A Lancet study finds e-cigarettes appear to cut consumption of smokers. After six months, however, the 57% of e-cigarette users had halved the number of cigarettes smoked each day compared with 41% in those using patches. I find it strange …
News from the UK dealing with over reach in advice to pregnant women.
SAINT GORAN’S hospital is one of the glories of the Swedish welfare state. It is also a laboratory for applying business principles to the public sector. The hospital is run by a private company, Capio, which in turn is run by a consortium of private-equity funds, including Nordic Capital and Apax Partners. The doctors and nurses are Capio employees, answerable to a boss and a board. Doctors talk enthusiastically about “the Toyota model of production” and “harnessing innovation” to cut costs.
In their dealings with teachers and doctors, the Alberta government of Alison Redford is showing preference to one group and derision to another. But before we get into the arguments, let me state two things right off the bat: I …
In her “A GP for Me” plan, Health Minister Margaret MacDiarmid is promising an extra $100 million for 176,000 new patients. That works out to $568 per year per new patient, which would pay for a simple GP office visit about every three weeks for an average patient, one per month for the frail, or one visit every six weeks for complex or pregnant patients.
I once heard a wise man say that governments are always wrong when making economic predictions. The questions to consider are by how much, and in what direction?
That the Government of Alberta was wrong in its economic predictions should therefore not be big news. But they were wrong by lots and widely in the wrong direction. Alberta was predicting averages around $99 a barrel for the past year. But it was not that prediction that got them in trouble, now facing a likely deficit near the $6 billion mark.
It appears to be the failure to account for the rising price differential –the difference between market prices and the bargain basement price Alberta needs to sell its oil to the United States because of our lack of pipeline capacity to deliver to markets. It’s what the premier called a “bitumen bubble.” The price differential is not new, and for more than a year, economists were predicting a larger gap unless greater capacity to carry oil to market were developed.
The core of the problem lies elsewhere, whatever the premier says: Two successive Alberta governments for close to a decade have now been unable to balance their budgets at times when oil revenue was riding high. When money abounds and one still runs out of it, it is a clear indication that the problem is not revenue. The problem is spending.
Jack Mintz from the School of Public Policy and other keen observers had predicted that we would be at this precise junction around this time. Keep spending more than you have while you bridge gap with a supply of money the flow of which you cannot control, and it is not difficult to see that when the gap-closing supply goes down so does your ability to keep spending in the same undisciplined way.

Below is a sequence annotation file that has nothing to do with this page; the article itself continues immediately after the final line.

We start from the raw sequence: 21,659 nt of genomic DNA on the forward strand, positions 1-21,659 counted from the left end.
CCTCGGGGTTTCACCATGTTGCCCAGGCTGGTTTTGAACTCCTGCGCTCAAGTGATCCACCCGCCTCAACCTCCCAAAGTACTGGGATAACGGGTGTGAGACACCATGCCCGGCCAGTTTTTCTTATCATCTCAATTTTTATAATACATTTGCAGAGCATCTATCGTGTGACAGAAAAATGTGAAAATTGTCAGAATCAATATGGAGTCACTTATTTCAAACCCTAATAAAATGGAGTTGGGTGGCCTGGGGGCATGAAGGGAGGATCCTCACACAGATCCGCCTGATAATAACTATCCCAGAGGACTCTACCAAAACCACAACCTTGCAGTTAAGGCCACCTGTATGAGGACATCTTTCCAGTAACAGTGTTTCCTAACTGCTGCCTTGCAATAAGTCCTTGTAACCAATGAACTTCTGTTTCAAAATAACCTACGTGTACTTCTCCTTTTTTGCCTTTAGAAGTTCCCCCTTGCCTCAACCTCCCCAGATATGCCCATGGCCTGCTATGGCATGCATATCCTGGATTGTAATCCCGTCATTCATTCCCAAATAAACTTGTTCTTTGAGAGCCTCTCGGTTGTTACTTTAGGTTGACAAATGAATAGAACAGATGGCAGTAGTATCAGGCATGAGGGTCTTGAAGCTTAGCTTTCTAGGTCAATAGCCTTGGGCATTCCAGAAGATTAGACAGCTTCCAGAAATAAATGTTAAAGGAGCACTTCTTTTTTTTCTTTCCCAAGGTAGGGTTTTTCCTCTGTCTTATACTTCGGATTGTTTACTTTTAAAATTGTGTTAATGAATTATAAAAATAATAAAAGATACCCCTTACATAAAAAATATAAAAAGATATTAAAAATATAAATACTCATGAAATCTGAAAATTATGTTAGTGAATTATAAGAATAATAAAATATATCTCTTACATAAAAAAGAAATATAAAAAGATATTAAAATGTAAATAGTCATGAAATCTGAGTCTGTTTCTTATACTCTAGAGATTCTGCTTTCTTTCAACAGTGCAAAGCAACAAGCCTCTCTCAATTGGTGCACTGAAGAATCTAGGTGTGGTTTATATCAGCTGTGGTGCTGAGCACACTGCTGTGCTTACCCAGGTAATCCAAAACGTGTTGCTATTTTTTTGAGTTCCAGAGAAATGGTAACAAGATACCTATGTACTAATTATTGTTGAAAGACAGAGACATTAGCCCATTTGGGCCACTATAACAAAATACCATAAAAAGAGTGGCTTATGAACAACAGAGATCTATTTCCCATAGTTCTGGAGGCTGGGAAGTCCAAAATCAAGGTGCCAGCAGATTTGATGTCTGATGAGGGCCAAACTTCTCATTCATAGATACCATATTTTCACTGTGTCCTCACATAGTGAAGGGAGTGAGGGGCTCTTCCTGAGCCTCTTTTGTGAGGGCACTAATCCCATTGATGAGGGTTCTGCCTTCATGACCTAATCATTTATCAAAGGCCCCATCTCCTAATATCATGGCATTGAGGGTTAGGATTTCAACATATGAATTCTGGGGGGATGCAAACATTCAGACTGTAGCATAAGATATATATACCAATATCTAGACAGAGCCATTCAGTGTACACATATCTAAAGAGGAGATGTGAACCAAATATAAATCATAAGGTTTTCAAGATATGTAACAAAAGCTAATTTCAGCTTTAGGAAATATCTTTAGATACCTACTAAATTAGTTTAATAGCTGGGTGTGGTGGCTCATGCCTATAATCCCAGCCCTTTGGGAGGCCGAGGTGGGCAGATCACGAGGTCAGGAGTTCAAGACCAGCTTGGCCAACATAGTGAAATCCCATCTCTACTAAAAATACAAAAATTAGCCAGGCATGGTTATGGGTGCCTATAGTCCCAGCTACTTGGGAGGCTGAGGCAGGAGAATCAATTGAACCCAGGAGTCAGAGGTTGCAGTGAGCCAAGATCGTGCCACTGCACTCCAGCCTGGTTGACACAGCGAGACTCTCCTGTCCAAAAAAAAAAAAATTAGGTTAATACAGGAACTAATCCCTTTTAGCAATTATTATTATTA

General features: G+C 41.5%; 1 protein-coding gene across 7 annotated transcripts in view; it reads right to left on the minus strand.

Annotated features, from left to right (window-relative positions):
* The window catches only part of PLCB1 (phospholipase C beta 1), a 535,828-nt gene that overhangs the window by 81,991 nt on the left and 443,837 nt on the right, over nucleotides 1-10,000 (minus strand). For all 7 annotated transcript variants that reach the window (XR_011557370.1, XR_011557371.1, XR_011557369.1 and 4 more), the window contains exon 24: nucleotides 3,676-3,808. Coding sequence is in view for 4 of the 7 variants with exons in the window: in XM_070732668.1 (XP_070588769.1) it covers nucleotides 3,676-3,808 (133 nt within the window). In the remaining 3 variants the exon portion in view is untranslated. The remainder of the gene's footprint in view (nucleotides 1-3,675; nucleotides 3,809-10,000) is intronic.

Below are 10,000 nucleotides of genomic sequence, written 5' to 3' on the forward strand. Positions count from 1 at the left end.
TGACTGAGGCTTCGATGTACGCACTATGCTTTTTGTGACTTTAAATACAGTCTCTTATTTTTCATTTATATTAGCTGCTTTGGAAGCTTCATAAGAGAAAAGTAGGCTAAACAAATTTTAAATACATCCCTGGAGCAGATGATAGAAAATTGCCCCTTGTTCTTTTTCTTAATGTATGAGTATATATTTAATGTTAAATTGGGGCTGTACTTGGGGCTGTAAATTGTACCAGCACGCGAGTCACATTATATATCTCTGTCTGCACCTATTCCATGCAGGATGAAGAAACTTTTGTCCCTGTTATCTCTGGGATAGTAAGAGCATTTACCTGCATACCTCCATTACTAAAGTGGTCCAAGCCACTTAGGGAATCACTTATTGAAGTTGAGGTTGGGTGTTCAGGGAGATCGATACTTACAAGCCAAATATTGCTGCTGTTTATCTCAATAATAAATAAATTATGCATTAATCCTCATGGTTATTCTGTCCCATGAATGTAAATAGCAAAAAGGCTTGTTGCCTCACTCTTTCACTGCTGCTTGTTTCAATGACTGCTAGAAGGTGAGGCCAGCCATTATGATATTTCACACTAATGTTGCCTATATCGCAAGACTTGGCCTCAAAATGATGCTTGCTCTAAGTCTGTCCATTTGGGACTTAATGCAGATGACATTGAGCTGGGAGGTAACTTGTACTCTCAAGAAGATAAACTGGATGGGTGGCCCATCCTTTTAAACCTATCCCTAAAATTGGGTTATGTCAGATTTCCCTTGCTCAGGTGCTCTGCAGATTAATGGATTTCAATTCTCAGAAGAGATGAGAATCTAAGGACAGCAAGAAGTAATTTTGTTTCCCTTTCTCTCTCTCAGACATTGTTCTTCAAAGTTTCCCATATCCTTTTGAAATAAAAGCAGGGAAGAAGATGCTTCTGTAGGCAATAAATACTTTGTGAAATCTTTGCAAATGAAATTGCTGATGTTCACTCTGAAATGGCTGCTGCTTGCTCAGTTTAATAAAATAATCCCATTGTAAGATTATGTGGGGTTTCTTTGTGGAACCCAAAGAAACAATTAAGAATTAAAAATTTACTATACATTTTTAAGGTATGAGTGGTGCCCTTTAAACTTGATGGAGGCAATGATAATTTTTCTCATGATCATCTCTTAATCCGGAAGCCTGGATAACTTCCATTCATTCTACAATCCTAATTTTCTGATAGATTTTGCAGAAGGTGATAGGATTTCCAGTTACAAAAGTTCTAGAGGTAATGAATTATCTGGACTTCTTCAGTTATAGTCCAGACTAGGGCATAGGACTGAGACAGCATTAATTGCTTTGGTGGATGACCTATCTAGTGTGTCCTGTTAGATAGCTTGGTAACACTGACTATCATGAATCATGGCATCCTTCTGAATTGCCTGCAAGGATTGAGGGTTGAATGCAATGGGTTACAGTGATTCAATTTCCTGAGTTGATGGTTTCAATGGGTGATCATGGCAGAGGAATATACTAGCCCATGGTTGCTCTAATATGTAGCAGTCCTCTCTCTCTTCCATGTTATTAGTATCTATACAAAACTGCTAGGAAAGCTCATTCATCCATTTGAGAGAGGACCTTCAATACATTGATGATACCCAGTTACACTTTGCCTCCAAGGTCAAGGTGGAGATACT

And down that hole we now go, raising the spectre of budget cuts and higher taxes. Not quite a cliff, as a friend of mine joked, but surely a Buffalo jump. Yet, the government is still not facing reality for all the reality facing it.
In her televised address last week, the premier keeps promising not to raise taxes, and not to reduce the budget lines of the two largest spending departments, healthcare and education, to deal with the $6 billion gap. Fair enough, but the promise to start putting savings into the Heritage Fund quickly gave her talk a hue of unreality.
Among concerns about the health dangers of Compact Fluorescent Light bulbs (CFLs), which contain mercury, the Alberta Government continues to promote the product in its efforts to green itself and the world. The light bulbs are a good example of how elected officials and civil servants –eager to jump on the environmental bandwagon for the sake of political appearances– put people at risk and damage the natural environment in whose name they adopt such misguided policies.
At one website promoting Earth Hour environmental activism, the Alberta Government recommends here that people
[caption id="attachment_5230" align="aligncenter" width="300"] One Simple Act, the Alberta Government site promoting the virtues of Earth Hour, passionately recommends the use of the health-hazardous CFLs.[/caption]
Recycle and use compact fluorescent lightbulbs (CFLs). If every household in Alberta changed just one light bulb to a CFL, it would be the same as taking the emissions from 66,000 cars off the road.
They go on to advise further:
Slowly replace all the bulbs in your home. Each time you visit your grocery or hardware store, look for sales and purchase a few more CFL bulbs. Check your electricity bill today, and after replacing 10 lights in your home over one month, check again for energy and cost savings.
For all night lighting, you can cut costs by replacing bulbs with lower wattage bulbs or by choosing a compact fluorescent or a nightlight.
In spite of this damning Health Canada report [in pdf] dating back to February 2012, the information the Alberta government offers makes no mention of the significant risks involved.